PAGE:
New report celebrates online spaces for LGBT+ young people as ‘creative’ and 'queer world-building'
By: Neil Vowles
Last updated: Thursday, 4 November 2021
Online experiences for LGBT+ young people are often positive and creative, a new report by University of Sussex academics and sexual health charity Brook finds.
Online communities are a safe space for self-exploration, celebration of queer culture and finding and fostering support in ways that contribute to improved health and wellbeing.
Young people report finding it easier to meet people they can relate to online, especially for those who haven’t come out or found safe spaces online in their community.
During the pandemic, many LGBT+ youth groups moved online which meant easier access for those from rural and suburban areas as well as those who find the online context easier – such as those with anxiety.
One young person told Brook: “If you’re a young carer, if you’re disabled or don’t have the money to travel to LGBT+ safe spaces, having an online community can literally save lives.”
The online world for young people is commonly framed as inherently dangerous.
While this report acknowledges that online risk is real, LGBT+ young people see risk as an intrinsic part of growing up that simply needs to be recognised and managed.
The report calls for improved RSE in schools that is inclusive of non-cis-heterosexual identities and challenges cultures that allow harassment and abuse.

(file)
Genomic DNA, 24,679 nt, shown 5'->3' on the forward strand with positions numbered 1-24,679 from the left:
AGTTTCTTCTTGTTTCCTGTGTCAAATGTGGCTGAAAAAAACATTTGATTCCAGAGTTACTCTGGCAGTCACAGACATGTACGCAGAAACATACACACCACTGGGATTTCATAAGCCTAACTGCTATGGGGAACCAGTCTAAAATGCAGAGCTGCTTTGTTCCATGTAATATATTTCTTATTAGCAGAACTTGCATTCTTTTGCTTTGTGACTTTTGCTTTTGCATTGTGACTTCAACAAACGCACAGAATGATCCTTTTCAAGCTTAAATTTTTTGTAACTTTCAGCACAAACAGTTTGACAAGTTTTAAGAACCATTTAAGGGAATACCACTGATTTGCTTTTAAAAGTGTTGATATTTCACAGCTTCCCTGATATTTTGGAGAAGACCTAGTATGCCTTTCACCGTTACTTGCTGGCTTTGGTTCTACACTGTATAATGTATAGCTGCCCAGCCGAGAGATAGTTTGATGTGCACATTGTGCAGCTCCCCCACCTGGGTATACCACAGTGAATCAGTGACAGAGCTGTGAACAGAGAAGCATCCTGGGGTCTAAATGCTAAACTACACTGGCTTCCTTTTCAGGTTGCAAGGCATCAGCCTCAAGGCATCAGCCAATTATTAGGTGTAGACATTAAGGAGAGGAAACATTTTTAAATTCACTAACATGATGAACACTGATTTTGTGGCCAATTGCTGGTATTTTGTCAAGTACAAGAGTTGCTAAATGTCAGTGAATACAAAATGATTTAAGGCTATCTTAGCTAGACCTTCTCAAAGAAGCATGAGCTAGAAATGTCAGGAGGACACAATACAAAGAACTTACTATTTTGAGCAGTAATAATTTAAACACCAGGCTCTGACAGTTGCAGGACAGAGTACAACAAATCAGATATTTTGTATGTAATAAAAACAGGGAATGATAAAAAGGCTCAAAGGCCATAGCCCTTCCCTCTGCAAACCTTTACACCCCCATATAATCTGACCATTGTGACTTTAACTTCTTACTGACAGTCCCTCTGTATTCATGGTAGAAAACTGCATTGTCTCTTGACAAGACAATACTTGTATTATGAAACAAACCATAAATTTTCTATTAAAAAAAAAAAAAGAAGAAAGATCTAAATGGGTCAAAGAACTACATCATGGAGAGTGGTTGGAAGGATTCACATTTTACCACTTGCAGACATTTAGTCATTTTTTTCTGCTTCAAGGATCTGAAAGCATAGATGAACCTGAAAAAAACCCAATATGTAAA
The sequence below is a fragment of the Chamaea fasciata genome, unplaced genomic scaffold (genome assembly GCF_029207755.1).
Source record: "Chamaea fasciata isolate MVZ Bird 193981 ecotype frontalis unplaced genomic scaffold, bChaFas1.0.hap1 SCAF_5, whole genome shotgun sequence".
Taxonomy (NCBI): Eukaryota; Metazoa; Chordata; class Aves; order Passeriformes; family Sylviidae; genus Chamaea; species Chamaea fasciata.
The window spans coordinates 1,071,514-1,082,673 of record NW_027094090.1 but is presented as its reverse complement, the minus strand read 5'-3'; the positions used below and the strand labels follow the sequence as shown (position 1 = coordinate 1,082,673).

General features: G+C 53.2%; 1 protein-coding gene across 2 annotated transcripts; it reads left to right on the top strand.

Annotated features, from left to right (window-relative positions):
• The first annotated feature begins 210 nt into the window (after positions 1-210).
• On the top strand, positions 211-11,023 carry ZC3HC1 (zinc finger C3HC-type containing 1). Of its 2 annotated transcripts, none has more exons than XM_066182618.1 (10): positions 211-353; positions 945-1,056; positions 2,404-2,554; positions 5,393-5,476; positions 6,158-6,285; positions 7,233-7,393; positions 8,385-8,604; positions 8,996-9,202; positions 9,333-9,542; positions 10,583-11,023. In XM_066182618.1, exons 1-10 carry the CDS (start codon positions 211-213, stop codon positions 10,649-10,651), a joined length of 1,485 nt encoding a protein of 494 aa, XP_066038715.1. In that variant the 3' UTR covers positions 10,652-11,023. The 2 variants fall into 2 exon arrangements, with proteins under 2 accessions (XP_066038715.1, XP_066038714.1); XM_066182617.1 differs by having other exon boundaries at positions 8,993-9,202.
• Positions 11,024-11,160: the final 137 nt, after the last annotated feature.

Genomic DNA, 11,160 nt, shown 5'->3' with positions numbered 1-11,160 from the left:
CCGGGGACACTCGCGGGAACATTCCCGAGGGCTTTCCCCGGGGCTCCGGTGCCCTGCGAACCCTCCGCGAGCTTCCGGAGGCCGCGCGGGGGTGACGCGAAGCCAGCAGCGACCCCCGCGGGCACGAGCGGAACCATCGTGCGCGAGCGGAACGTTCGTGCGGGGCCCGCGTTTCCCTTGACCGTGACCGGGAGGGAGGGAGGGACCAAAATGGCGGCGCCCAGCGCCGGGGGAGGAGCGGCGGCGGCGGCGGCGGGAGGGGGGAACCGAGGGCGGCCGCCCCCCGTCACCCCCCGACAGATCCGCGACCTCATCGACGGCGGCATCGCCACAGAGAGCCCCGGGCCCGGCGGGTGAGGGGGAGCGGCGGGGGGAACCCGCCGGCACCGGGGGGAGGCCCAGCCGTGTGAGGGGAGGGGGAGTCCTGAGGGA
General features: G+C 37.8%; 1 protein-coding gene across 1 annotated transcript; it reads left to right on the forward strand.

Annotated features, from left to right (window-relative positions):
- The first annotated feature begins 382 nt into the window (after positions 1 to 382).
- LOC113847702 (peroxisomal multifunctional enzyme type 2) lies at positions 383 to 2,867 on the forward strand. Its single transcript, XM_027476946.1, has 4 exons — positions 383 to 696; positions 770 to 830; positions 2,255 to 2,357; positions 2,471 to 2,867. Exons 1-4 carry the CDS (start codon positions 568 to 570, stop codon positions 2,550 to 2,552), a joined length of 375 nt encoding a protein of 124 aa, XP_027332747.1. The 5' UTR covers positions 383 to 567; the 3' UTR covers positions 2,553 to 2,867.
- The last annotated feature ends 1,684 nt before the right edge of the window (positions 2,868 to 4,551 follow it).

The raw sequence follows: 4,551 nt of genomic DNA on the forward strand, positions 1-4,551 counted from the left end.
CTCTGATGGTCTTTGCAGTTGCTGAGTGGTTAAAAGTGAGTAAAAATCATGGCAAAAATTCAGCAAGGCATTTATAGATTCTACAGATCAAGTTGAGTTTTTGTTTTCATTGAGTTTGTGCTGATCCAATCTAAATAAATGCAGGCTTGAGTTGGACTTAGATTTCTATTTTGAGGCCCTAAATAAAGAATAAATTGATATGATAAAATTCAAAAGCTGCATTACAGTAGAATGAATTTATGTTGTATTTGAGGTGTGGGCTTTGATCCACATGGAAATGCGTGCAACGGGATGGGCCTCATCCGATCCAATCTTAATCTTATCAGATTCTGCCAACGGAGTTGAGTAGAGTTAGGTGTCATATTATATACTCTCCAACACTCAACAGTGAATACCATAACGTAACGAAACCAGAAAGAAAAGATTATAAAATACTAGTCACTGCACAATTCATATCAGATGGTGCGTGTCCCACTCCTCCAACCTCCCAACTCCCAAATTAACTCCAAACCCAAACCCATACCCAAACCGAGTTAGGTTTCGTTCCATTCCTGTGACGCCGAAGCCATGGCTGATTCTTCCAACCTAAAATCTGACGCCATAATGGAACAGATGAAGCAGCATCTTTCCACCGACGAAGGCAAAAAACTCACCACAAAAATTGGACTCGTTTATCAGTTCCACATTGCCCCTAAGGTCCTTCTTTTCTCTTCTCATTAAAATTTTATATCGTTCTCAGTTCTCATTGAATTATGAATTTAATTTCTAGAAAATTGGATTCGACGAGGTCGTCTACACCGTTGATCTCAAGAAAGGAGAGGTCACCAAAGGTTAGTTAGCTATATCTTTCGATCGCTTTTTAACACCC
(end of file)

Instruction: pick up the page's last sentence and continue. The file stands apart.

“It’s not just up to schools, youth services and parents to keep LGBT+ young people safe online.” says Lisa Hallgarten, Head of Policy and public Affairs at Brook, “We would welcome a nuanced conversation with digital media providers about their responsibility to increase safety while also maintaining accessibility and protecting these vital online communities.”
Rachel Thomson, Professor of Childhood and Youth Studies at the University of Sussex and co-author of Digital Intimacies and LGBT+ Youth, said: "We are delighted to work again with Brook to promote the well-being of young people and bring their experiences and concerns to the attentions of policy makers and providers.
"Understandably, adult concerns around their children's online activity tends to focus on questions of safety. Through this research we have shown how a commitment to equity within education and a respect for the online communities created between queer youth are themselves the foundation for any credible approach to risk reduction. We also found that parents have a vital role to play in building the resilience of LGBT+ youth."
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